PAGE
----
I Let Go Of My Bedtime

The moral superiority wasn’t worth what I was giving up.

by Madison Malone Kircher
Martí Sans/ Getty Images

I’m not a morning person. There’s nothing I’m better at than sleeping through an alarm. When I moved to New York City after college, though, my tradition of staying up as late as my eyeballs would physically allow and sleeping in until the last possible second started to fail me. I was so anxious, all the time, convinced I was sleeping through precious moments I could use to be more productive.

I was struggling to figure out a new industry and my boss — a rare, true morning person — had kindly taken to coming in early to mentor me. If I was going to get my ass out of bed and into the office and be mentally ready to go at the appointed hour, I had to start going to bed earlier. A lot earlier. I headed home from work one day and swung by a drugstore to buy the biggest bottle of melatonin pills they had, I stopped drinking coffee in the afternoon, and I set a new schedule for myself: in bed, lights out, by 10 p.m.

It worked. It sucked, but it worked, and I kept it up on weekends, too. Eventually, my brain and body shifted, and I could make those morning sessions, which turned out to be invaluable. (I still use things I learned those years between 7 a.m. and 8 a.m.) But it also came at a cost. I’d walk by my two roommates on the couch, eating and chatting and watching bad TV together as I was heading to bed. I indulged myself in a sense of self-importance to soften the sadness I was actually feeling as I headed past them to early dreamland. At work, the early morning hours became a habit, too, even after the early morning mentoring sessions wound down. Those extra minutes each day were my secret sauce, the time of day where I found I got the most done.

Eventually I got my own place, and the bedtime came with me. I took up distance running and trained for a marathon, and while it was helpful to already have a practice in place to get me out of bed early each morning, running was something I was doing alone. The moral superiority I felt from practicing a strict ritual was a poor substitute for everything I was forgoing to stick to it. It started to feel isolating. Like I was trading community and human interactions every time I’d leave a bar and tell my friends, “Sorry, bedtime.”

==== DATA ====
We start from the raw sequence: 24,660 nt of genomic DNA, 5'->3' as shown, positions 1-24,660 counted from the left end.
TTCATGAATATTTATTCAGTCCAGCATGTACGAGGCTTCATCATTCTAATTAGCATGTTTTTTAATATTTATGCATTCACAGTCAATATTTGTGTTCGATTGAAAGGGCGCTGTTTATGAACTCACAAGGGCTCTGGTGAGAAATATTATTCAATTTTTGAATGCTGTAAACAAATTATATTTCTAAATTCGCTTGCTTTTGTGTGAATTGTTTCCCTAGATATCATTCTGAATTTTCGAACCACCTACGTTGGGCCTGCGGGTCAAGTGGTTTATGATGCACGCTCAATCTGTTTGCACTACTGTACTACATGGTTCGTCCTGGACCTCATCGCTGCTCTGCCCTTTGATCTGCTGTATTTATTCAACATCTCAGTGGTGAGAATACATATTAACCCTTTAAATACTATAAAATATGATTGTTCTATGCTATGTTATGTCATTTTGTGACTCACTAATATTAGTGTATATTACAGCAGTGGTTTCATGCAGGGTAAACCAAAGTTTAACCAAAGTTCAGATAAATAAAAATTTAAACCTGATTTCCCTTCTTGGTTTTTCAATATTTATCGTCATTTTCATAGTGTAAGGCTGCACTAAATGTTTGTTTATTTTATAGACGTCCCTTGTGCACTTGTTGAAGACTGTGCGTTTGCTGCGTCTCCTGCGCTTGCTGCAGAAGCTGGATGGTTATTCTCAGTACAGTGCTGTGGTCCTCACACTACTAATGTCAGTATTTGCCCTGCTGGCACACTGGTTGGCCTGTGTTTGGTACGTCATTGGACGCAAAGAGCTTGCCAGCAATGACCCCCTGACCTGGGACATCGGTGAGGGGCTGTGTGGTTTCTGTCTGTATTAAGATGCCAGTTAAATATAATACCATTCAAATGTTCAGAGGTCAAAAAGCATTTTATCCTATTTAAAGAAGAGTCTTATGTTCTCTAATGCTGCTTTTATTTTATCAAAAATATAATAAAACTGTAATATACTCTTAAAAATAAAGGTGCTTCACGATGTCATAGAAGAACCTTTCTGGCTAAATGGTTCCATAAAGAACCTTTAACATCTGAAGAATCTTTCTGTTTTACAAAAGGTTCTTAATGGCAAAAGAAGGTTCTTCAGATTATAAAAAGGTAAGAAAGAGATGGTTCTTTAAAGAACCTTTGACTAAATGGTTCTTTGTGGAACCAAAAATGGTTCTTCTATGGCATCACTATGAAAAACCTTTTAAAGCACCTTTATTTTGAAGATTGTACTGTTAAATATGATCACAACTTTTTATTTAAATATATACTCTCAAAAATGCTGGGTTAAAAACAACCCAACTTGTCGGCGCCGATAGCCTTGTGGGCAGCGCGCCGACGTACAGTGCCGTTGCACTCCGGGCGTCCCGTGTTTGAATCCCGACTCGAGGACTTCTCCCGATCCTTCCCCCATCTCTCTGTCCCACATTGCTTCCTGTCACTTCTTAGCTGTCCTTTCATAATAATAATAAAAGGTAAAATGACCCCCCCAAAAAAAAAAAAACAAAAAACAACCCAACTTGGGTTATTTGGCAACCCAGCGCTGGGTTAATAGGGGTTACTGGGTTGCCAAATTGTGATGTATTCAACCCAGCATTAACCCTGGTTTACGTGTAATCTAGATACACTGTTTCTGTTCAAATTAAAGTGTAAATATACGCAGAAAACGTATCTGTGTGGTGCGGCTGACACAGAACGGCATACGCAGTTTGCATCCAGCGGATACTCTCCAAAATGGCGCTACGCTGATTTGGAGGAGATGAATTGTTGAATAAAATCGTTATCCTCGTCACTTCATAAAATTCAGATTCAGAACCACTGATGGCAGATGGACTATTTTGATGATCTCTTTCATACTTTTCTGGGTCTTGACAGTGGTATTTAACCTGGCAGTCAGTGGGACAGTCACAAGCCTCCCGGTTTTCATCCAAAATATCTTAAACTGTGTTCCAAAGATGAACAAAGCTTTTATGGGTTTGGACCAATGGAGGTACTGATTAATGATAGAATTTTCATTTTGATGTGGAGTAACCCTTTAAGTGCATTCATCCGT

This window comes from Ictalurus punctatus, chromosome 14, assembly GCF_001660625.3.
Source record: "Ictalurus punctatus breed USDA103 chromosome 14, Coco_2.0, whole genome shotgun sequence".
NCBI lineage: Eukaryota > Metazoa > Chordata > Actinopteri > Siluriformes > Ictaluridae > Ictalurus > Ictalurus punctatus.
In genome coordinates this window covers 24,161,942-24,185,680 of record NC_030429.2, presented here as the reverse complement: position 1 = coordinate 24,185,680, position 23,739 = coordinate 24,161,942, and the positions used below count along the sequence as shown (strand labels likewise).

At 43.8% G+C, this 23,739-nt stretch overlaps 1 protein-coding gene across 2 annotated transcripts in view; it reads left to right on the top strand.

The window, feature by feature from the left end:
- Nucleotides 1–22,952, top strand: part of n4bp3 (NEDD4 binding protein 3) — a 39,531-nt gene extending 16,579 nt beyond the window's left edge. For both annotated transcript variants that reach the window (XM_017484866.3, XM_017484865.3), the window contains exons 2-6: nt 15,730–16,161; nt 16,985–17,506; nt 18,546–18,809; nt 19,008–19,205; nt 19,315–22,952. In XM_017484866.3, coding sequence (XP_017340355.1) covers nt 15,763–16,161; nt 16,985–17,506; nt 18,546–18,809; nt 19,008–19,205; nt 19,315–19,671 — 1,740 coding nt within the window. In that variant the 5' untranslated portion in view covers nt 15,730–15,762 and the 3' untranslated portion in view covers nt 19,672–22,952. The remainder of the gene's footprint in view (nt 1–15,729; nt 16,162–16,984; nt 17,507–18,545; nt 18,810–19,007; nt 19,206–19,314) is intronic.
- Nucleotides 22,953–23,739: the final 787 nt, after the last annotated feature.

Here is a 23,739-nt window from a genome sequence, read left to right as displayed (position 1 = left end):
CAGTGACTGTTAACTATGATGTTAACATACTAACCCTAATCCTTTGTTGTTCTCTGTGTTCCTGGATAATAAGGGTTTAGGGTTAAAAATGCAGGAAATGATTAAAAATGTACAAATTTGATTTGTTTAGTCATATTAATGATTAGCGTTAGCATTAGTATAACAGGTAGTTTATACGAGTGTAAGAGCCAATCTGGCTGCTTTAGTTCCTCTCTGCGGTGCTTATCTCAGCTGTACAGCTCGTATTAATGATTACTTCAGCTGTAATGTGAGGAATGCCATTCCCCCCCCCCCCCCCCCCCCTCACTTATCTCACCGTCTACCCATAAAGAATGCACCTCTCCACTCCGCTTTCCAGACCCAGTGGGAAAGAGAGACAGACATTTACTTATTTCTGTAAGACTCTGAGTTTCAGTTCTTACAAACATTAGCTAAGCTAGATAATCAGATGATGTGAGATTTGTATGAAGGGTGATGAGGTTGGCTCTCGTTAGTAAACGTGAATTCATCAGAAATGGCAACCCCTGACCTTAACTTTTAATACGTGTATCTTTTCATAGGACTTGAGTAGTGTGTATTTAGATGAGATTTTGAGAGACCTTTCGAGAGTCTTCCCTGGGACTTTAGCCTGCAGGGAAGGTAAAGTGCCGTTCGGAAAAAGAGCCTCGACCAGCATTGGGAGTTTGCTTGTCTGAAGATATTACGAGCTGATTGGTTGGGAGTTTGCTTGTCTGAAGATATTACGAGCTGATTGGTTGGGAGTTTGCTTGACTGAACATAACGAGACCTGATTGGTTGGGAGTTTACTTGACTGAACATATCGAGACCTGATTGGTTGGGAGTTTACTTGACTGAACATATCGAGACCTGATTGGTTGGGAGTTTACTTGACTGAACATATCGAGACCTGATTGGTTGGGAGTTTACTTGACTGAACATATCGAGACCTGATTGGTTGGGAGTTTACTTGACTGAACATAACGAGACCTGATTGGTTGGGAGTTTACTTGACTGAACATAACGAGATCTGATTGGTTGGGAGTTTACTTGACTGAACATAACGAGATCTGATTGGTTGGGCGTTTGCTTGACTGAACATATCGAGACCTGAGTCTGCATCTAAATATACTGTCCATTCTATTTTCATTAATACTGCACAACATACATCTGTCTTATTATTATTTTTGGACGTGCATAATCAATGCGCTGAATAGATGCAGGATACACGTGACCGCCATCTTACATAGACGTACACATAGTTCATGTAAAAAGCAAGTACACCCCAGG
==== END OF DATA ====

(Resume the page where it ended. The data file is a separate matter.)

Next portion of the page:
In the final push training for my marathon, I started dating somebody who thought being asleep as the clock struck 12 was going to bed early. And suddenly, even through my yawns, I found myself wanting to be awake. To experience more of this person and to experience more with this person. It wasn’t just about her, either; it was about all the other things I realized I was missing by tucking myself in on a strict schedule. Spontaneous hangouts, an 11:30 p.m. screening of a movie on a Friday just because, the genuine luxury of going to bed early because I actually wanted to and not because I had to.

Regimens aren’t all bad. Mine was incredibly formative; it helped me forge a career path for myself and cross the finish line of a marathon crying happy tears. But they also don’t allow for fluctuation. They don’t offer the grace and understanding a human needs and deserves to get through each day. They don’t shake you lovingly by the shoulders like a good friend and say, “It’s OK if you stay up an extra two hours tonight. The world won’t end.” They’re strict. Unflinching. All or nothing. And I’ve decided my life can’t be all of nothing. Or, rather, my life at its very best can’t be all or nothing. Life at its very best is staying up until 3 a.m. because the concert started late and the train ran local all the way home. And then going to bed at 9 p.m. the next night because you’re tired as hell. And not knowing what the night after that is going to look like because your bedtime is just whatever damn time you end up going to bed.